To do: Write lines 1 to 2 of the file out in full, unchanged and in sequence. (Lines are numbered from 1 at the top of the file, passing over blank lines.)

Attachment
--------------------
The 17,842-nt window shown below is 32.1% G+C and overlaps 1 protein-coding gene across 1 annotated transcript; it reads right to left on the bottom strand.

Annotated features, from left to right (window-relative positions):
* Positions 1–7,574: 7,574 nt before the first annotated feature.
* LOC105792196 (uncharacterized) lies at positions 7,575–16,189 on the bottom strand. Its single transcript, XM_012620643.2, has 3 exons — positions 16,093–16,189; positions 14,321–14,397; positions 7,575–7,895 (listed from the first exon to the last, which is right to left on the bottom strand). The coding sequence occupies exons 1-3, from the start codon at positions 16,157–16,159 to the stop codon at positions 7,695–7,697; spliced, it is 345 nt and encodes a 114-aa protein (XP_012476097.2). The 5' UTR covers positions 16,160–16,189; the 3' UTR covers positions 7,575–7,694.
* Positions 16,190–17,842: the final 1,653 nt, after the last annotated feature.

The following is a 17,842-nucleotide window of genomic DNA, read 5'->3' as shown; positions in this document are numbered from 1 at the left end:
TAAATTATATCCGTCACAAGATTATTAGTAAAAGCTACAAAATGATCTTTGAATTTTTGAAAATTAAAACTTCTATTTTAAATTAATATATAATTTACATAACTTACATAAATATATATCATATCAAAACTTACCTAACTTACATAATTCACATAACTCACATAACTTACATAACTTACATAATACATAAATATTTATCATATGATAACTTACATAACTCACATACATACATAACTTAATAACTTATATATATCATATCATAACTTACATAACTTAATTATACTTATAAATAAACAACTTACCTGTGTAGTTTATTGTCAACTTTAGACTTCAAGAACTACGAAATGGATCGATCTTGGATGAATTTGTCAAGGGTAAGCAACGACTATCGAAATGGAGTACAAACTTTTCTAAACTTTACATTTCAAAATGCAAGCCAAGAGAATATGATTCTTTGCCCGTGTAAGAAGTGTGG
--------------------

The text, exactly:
The 17,842-nt window shown below is 32.1% G+C and overlaps 1 protein-coding gene across 1 annotated transcript; it reads right to left on the bottom strand.

Annotated features, from left to right (window-relative positions):